This article may contain affiliate links; if you click on a shopping link and make a purchase I may receive a commission. As an Amazon Associate, I earn from qualifying purchases.
I usually find issue with office attire advice from fashion magazines and websites. While the editors have the best intentions, they are so far removed from traditional office environments they can’t truly understand the needs and dress codes of their readers. What works at Hearst Media rarely will work at the corporation in town or the insurance company in the city. Yesterday, Refinery 29 had an article on how to wear sequins to work; I push the sartorial envelope at work on a regular basis and my company has a pretty relaxed dress code yet I wouldn’t dare wear most of their suggestions.
There’s no need to silence your personal style in the office, but you need to remember that you have a job to benefit a company. When you are on the clock, your job is to make your company better and to represent the company in the best manner possible. If you work in a creative field you can likely get away with sequined leggings or a sparkly shift, but for the rest of us it’s rarely appropriate because it’s drawing attention to you the individual, instead of your work and your business.
Yes, I have worn sequins to work in the past, be it a sequined tank or sequined pencil skirt. I am not saying it cannot be done, but the important thing to remember when wearing sequins to work is that you are not there to advertise your fashion sense, but your quality of work. To show respect for your company, it makes sense to tone down your personal style so the business can take the spotlight. While I am offering a few suggestions for daytime office sequins, do check your dress code, consider your peers and even consult HR before bedazzling your next work ensemble.
A sequined tank or shell is the easiest way to incorporate a bit of bling into your work ensemble. However, it’s important to consider color, level of shine, and percentage of sparkle in the outfit. On the left, the gold sequined stripes of the tank take the place of jewelry for an otherwise standard work ensemble. A cardigan with the same color as the base of the tank neutralizes the sequins, a traditional tweed trouser makes it clear you are dressed for work and not play. To the right, I made a more fashion-forward ensemble with slim pants, stiletto heels, and a peplum jacket. This would make a good Day to Play ensemble as you can tuck in the sequined tee and just have a bit peeking out of the jacket for some shine, and then take off the jacket and untuck the tee for a chic Happy Hour ensemble. The point is that the majority of the ensemble and the silhouettes are work-friendly, and the sequins are just an accent.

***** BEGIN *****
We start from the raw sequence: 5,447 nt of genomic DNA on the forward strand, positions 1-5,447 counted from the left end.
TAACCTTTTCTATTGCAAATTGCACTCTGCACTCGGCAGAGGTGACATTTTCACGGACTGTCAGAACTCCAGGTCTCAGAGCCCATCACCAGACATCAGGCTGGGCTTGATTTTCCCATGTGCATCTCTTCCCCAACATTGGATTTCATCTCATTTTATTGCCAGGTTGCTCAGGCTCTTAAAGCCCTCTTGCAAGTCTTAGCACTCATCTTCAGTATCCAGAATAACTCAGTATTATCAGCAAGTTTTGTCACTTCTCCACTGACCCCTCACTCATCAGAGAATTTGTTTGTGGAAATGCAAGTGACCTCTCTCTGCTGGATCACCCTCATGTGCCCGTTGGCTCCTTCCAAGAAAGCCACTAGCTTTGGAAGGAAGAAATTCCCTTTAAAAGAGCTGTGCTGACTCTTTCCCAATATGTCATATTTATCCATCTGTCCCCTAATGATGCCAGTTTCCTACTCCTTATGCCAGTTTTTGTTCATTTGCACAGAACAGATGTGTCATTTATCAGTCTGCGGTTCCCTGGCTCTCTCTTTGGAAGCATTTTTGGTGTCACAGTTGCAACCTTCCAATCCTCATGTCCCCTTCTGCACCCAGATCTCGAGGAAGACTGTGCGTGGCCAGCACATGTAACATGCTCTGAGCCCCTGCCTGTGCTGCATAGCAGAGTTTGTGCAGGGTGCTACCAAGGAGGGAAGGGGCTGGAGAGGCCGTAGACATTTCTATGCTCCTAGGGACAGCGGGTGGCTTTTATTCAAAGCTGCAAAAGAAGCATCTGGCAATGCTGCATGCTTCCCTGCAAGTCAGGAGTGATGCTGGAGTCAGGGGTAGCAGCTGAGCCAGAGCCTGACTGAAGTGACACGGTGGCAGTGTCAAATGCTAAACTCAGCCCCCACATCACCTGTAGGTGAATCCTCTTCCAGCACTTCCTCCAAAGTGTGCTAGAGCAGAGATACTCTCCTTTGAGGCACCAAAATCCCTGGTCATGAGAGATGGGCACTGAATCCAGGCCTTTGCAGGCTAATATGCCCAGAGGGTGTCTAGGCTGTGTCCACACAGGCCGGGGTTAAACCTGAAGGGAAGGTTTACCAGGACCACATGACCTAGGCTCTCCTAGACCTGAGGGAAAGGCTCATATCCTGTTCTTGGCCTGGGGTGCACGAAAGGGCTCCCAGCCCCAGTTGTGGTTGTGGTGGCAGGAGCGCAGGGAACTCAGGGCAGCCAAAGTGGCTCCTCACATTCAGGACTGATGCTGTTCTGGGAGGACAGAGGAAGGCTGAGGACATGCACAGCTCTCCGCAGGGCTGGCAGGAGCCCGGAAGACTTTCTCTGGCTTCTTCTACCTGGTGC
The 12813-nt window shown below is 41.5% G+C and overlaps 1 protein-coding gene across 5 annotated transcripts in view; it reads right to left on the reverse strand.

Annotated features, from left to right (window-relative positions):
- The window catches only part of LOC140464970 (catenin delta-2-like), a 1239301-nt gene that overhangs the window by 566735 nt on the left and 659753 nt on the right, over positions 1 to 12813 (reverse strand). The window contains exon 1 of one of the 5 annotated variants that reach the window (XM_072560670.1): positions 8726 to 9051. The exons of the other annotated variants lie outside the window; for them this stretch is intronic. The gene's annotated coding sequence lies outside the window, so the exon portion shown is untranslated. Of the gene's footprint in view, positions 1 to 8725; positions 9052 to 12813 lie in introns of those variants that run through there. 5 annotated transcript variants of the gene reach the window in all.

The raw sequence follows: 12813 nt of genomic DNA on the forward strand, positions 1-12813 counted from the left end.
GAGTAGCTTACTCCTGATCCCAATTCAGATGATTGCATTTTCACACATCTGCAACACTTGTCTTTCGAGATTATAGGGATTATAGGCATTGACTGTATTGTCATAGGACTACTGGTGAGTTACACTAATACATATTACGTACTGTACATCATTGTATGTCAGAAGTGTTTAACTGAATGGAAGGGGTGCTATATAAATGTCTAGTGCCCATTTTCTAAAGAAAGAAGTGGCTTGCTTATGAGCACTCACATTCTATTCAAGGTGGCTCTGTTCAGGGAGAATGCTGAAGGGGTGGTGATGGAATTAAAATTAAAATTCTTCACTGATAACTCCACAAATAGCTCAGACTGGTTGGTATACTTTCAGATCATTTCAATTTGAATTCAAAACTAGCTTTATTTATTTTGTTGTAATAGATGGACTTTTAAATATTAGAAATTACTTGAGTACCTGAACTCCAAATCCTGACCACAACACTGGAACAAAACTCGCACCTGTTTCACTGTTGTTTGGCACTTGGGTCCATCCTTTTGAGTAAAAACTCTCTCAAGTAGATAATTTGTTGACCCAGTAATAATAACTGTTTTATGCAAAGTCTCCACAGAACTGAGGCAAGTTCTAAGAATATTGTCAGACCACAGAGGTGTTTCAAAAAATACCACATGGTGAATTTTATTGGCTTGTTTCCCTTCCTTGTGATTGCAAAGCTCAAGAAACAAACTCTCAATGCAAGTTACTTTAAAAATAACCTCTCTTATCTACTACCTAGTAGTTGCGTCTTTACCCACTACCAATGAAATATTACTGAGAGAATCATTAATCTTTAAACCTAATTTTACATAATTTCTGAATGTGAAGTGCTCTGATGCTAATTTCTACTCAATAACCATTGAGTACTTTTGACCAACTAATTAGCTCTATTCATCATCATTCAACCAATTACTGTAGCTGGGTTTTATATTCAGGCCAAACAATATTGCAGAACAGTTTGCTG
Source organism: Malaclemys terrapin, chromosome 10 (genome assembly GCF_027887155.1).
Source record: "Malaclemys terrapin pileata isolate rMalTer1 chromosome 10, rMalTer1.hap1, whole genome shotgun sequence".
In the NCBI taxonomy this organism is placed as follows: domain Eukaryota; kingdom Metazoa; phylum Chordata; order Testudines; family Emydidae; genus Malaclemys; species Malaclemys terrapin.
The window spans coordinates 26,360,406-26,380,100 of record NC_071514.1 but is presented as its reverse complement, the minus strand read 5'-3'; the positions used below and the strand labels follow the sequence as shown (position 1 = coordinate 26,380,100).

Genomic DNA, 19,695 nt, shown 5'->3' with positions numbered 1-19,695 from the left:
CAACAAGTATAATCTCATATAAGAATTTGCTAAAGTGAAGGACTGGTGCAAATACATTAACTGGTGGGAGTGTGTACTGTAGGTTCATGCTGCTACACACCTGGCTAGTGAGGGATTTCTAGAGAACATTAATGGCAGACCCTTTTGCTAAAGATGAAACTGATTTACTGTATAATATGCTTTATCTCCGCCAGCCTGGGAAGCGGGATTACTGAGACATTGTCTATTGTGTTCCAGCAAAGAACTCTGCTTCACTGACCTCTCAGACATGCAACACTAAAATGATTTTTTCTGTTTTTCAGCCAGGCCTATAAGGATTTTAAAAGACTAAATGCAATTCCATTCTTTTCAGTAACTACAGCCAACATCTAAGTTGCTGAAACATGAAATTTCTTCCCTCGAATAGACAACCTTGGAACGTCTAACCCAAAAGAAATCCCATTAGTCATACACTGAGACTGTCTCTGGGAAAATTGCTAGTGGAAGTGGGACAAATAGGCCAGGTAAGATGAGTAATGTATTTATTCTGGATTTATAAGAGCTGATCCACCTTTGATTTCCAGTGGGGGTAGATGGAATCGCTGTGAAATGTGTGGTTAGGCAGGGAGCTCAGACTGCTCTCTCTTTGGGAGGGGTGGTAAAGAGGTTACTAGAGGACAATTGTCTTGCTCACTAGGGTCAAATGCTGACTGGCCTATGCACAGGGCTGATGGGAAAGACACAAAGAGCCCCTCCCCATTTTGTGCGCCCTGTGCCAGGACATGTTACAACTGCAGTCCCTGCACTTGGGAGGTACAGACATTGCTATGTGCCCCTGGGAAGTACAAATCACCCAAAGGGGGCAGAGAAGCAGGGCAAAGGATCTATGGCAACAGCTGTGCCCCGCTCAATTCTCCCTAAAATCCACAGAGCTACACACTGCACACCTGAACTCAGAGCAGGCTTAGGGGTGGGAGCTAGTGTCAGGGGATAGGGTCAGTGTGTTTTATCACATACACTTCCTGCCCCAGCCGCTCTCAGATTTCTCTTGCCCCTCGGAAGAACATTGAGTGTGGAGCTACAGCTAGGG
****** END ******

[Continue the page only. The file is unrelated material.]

Sequin sweaters and cardigans seem to be for sale at every mass retailer, but they don’t always look appropriate in a corporate setting. If you counteract the sparkle and shine with traditional work fabrics like wool and tweed it makes it more office-friendly. The outfit on the left uses a sweater that Refinery 29 featured in their piece. Worn as-is with slim trousers would be adorable for a party or Happy Hour, but would be too relaxed and trendy for the office. A crisp white shirt under the sweater tones down the shine, cropped tweed trousers gives the ensemble a collegiate look. Leopard flats keep the ensemble fun and on-trend while not going overboard. The outfit on the right provides an example on how to wear sequin cardigans. Give the look a bit of a retro vibe, stick to darker colors to tone down the sequins, and have the rest of the look conservative with a knee-length skirt and opaque tights. This could also be done with wider-leg trousers.
Sequins on the bottom are a far more difficult style to achieve in the office. When I wore a sequined skirt to work, it had matte sequins, a heavyweight bouclé fabric, and a very traditional silhouette. To wear a sequined skirt to work, it can’t be super shiny, tight, short, or have a front slit. The skirt should be cut to be appropriate in a different fabric, and not be a walking disco ball. On the left, the pewter skirt is a straight and not fitted cut that comes to the knees. The daring skirt is balanced by a conservative black turtleneck sweater and opaque tights. However, the addition of platform booties shows that the sequined skirt is purposeful and not leftover from last night’s party ensemble. The outfit on the right shows how color can make all the difference. If this ensemble was in red or pink it would be completely inappropriate; in classic navy with sophisticated office silhouettes, this ensemble could work for a more fashion-forward firm.
Of course, every office and every woman’s personal style is different. While one woman may look as though she’s heading to Studio 54 in a sequined sweater, another may look downright dowdy in the same garment. When it comes to trendy fabrics and silhouettes, the best thing is to trust your gut. If you think it’s too crazy for your office it likely is.